Many new challengers appear, as a matter of fact.
As people have come to expect, whenever an innovative creation makes its appearance in the consumer world, someone will take a look at it, be impressed with it, and then try and create his or her own version of it. Some consider it theft, while others see it as a way of preserving the legacy of the original product while improving on its foundation until it becomes a staple of everyday life.
When Street Fighter II blew up in the arcades in the early 1990s, nearly every game company sought to create their own version of it. Some got really close to replicating the classic Street Fighter experience, while others were way, way off. All of them tried to capitalize on the popularity of the game. In the end, several notable franchises were born out of its legacy.
Among the more popular Street Fighter "clones" were SNK's repertoire of 2D fighters. Unlike others who tried to recreate Street Fighter exactly, right down to the pixel, SNK tried to do things a little differently with each fighting game released. The Fatal Fury series was the one that followed the Street Fighter formula the closest, but even then it tried to bring its own innovations along the way. The most notable addition to the formula was a two-lane fighting mechanic. This meant that fighters could step back or further into the background, adding some strategy into the mix that hasn't been used since. The Super NES port of the game lacks said feature.
The next fighter that came out of Street Fighter's shadow was Art of Fighting, also by SNK. This series was very similar to Capcom's franchise, featuring a character that many saw as a Ryu clone (in order to add more fuel to the fire, the character's name was Ryo). Such was the infamy of this character that Capcom set out to parody him when creating the character of Dan in the Street Fighter Alpha series. Even his ending in Marvel Super Heroes vs. Street Fighter mocks the ending to Art of Fighting.
The first notable thing about Art of Fighting was how huge the character sprites were. They were twice the size of a typical arcade fighter sprite. Add to this dynamic camera movements and Art of Fighting was a striking fighting game as far as visuals go. Gameplay was similar to both Street Fighter II and Fatal Fury, making it a fairly standard entry in the genre.
While technically not a Street Fighter clone, Samurai Shodown came around thanks to the popularity of the Capcom series and is one of SNK's most popular fighting franchises. Samurai Shodown was a unique game at the time of its release, being one of the first 2D fighters to feature weapon based combat, a feat that would be popularized in 3D in Namco's Soul Calibur series. It is beloved for its over-the-top presentation and tons of amusingly poor translation to endure.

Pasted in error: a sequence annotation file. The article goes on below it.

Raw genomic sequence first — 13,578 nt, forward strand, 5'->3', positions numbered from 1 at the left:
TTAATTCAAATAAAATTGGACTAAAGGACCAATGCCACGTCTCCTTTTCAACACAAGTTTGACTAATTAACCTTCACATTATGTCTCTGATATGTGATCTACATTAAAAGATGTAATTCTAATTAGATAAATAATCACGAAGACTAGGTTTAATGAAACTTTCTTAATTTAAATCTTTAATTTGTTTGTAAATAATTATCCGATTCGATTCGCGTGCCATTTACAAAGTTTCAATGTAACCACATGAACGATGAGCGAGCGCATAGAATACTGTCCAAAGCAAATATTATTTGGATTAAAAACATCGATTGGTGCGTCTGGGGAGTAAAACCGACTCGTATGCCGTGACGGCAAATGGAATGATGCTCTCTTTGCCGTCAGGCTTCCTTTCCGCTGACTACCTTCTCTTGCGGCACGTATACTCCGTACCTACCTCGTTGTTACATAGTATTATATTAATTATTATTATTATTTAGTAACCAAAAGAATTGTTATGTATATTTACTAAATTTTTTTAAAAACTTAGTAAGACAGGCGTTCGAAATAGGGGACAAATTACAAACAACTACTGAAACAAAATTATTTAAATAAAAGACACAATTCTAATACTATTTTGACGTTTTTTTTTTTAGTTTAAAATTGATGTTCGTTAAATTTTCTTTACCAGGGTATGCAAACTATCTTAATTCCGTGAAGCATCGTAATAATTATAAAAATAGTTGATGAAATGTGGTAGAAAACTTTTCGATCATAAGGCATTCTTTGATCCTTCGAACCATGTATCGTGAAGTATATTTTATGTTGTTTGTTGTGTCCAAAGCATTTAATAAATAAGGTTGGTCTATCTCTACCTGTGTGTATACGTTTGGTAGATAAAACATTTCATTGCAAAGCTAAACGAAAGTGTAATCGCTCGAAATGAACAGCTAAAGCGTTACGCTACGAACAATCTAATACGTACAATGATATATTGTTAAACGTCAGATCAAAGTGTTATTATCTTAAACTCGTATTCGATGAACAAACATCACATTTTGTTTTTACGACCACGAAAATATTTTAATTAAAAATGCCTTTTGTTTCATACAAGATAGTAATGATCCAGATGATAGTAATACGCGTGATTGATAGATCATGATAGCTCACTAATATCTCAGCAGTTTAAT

Despite three popular 2D fighting franchises, SNK continued to contribute to the genre. Released in 1994, King of Fighters was a crossover fighting game featuring SNK's characters from other arcade licenses like Ikari Warriors and its fighting series. The most unique element to the game was that you could select up to three characters from a wide roster of playable fighters. The multiple character selection and huge roster made King of Fighters a popular game, but SNK wasn't done quite yet. From that point on, nearly every year saw a new game in the King of Fighters series featuring new characters and enhancements, each iteration featuring its own set of flaws and advantages. Such was the popularity of these games that fans quickly saw it as Street Fighter's true rival and opponent in the fighting game genre.
The rivalry, much to the delight of fans, lead to a series of crossover games, featuring the best characters from both companies and their own fighting styles. Capcom vs. SNK was released in 2000 for the arcades and the Dreamcast, with a follow up the next year that added even more characters and selectable fighting engines. The sequel managed to land on the GameCube a few years later in the form of Capcom vs. SNK EO. There were also fighting games made for the obscure handheld, the Neo Geo Pocket Color under the SNK vs. Capcom moniker, and an arcade game in the vein of the SNK fighters.
SNK's fighting franchises took Street Fighter's ideas to heart, and created their own takes on it. This earned them praise from fighting game enthusiasts who appreciated the fact that the series were inspired by Street Fighter's legacy, but didn't have to copy its ideas completely in order to have a fighting chance in the industry.